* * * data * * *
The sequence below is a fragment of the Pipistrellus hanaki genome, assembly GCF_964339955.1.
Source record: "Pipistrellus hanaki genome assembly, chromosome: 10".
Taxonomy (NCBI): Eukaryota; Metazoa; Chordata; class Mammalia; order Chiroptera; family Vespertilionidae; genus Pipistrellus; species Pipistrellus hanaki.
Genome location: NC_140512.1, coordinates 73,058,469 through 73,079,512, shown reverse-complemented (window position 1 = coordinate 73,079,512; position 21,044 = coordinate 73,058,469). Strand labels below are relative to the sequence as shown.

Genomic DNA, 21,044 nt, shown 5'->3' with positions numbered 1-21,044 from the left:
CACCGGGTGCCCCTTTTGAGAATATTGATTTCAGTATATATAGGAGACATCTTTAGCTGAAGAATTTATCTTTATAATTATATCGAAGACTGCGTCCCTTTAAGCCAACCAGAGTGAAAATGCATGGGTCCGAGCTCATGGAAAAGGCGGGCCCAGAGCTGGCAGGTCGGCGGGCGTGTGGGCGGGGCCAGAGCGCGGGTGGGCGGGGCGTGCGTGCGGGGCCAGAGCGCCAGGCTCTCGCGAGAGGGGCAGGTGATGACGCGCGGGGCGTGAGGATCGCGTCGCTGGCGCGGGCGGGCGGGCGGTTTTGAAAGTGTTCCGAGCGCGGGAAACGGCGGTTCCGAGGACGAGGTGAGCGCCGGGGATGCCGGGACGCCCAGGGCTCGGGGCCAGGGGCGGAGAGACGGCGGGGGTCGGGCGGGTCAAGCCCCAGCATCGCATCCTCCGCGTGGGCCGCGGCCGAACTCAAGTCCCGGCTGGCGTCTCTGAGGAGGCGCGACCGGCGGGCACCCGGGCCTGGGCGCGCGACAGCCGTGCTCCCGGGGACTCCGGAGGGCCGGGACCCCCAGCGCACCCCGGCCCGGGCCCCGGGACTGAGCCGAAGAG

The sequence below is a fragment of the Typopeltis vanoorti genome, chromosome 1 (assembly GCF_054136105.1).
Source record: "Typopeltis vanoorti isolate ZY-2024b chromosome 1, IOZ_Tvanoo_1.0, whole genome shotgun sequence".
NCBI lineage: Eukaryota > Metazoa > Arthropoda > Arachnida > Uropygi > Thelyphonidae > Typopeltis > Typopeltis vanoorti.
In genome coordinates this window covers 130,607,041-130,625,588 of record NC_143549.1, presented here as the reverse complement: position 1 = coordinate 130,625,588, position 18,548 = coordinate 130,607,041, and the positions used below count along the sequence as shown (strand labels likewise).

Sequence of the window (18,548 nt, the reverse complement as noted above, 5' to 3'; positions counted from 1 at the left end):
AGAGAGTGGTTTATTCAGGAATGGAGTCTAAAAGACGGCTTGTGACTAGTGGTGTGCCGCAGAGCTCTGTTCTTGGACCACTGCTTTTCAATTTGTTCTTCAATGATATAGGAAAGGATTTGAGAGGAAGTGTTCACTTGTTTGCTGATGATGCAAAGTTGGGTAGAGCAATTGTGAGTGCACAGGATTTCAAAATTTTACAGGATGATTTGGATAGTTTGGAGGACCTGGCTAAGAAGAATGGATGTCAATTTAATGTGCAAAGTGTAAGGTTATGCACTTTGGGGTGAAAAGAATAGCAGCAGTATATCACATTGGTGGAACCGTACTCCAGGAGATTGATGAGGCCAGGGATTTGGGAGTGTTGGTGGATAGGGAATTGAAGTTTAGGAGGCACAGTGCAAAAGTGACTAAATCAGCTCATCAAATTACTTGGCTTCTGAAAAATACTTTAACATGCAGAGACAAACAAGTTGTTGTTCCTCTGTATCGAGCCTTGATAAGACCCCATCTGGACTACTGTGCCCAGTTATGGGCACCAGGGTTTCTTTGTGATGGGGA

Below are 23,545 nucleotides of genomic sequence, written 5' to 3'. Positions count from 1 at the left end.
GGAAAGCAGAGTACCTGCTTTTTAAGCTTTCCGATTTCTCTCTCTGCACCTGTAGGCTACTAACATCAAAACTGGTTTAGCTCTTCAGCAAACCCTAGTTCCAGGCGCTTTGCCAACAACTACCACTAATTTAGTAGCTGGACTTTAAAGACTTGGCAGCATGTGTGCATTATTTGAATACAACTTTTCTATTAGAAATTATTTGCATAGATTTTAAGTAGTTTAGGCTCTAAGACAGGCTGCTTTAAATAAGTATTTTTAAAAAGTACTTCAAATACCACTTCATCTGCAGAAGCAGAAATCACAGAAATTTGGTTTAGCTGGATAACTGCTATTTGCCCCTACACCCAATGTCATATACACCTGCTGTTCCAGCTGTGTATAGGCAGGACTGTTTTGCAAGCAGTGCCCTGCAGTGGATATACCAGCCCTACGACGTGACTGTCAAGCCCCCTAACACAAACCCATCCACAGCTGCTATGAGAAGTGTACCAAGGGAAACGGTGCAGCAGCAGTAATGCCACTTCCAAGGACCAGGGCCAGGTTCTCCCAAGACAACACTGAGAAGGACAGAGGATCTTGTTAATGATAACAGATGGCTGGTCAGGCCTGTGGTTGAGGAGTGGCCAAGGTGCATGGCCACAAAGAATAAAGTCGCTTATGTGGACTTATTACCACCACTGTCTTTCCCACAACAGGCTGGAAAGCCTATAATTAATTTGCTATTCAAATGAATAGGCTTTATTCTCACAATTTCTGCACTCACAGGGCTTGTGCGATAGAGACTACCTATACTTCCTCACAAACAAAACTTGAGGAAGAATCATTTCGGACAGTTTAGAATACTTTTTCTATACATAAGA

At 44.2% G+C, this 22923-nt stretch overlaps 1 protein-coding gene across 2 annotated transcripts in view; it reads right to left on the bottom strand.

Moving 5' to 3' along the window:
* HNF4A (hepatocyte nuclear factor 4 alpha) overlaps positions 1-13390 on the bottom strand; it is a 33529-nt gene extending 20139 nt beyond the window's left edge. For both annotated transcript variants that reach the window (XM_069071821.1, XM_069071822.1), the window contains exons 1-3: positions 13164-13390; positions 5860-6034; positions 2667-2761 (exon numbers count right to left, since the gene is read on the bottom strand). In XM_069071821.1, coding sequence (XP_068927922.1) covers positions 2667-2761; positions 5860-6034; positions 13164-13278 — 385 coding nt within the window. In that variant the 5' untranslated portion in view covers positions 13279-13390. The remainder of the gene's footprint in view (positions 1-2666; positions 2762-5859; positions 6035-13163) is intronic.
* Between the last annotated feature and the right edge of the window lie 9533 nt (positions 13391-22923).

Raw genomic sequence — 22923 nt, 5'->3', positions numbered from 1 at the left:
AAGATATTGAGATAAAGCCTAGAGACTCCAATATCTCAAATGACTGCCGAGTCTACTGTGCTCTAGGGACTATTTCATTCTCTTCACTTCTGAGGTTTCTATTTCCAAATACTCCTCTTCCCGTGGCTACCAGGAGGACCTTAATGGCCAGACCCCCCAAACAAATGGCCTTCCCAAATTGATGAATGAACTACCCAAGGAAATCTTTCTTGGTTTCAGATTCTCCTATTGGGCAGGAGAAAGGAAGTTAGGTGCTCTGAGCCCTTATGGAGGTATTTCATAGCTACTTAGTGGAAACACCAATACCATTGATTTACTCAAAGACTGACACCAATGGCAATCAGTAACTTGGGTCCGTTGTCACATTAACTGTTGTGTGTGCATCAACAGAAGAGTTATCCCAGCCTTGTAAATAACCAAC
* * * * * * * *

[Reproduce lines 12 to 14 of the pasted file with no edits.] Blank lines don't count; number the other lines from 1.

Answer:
AGAGAGTGGTTTATTCAGGAATGGAGTCTAAAAGACGGCTTGTGACTAGTGGTGTGCCGCAGAGCTCTGTTCTTGGACCACTGCTTTTCAATTTGTTCTTCAATGATATAGGAAAGGATTTGAGAGGAAGTGTTCACTTGTTTGCTGATGATGCAAAGTTGGGTAGAGCAATTGTGAGTGCACAGGATTTCAAAATTTTACAGGATGATTTGGATAGTTTGGAGGACCTGGCTAAGAAGAATGGATGTCAATTTAATGTGCAAAGTGTAAGGTTATGCACTTTGGGGTGAAAAGAATAGCAGCAGTATATCACATTGGTGGAACCGTACTCCAGGAGATTGATGAGGCCAGGGATTTGGGAGTGTTGGTGGATAGGGAATTGAAGTTTAGGAGGCACAGTGCAAAAGTGACTAAATCAGCTCATCAAATTACTTGGCTTCTGAAAAATACTTTAACATGCAGAGACAAACAAGTTGTTGTTCCTCTGTATCGAGCCTTGATAAGACCCCATCTGGACTACTGTGCCCAGTTATGGGCACCAGGGTTTCTTTGTGATGGGGA

Below are 23,545 nucleotides of genomic sequence, written 5' to 3'. Positions count from 1 at the left end.
GGAAAGCAGAGTACCTGCTTTTTAAGCTTTCCGATTTCTCTCTCTGCACCTGTAGGCTACTAACATCAAAACTGGTTTAGCTCTTCAGCAAACCCTAGTTCCAGGCGCTTTGCCAACAACTACCACTAATTTAGTAGCTGGACTTTAAAGACTTGGCAGCATGTGTGCATTATTTGAATACAACTTTTCTATTAGAAATTATTTGCATAGATTTTAAGTAGTTTAGGCTCTAAGACAGGCTGCTTTAAATAAGTATTTTTAAAAAGTACTTCAAATACCACTTCATCTGCAGAAGCAGAAATCACAGAAATTTGGTTTAGCTGGATAACTGCTATTTGCCCCTACACCCAATGTCATATACACCTGCTGTTCCAGCTGTGTATAGGCAGGACTGTTTTGCAAGCAGTGCCCTGCAGTGGATATACCAGCCCTACGACGTGACTGTCAAGCCCCCTAACACAAACCCATCCACAGCTGCTATGAGAAGTGTACCAAGGGAAACGGTGCAGCAGCAGTAATGCCACTTCCAAGGACCAGGGCCAGGTTCTCCCAAGACAACACTGAGAAGGACAGAGGATCTTGTTAATGATAACAGATGGCTGGTCAGGCCTGTGGTTGAGGAGTGGCCAAGGTGCATGGCCACAAAGAATAAAGTCGCTTATGTGGACTTATTACCACCACTGTCTTTCCCACAACAGGCTGGAAAGCCTATAATTAATTTGCTATTCAAATGAATAGGCTTTATTCTCACAATTTCTGCACTCACAGGGCTTGTGCGATAGAGACTACCTATACTTCCTCACAAACAAAACTTGAGGAAGAATCATTTCGGACAGTTTAGAATACTTTTTCTATACATAAGA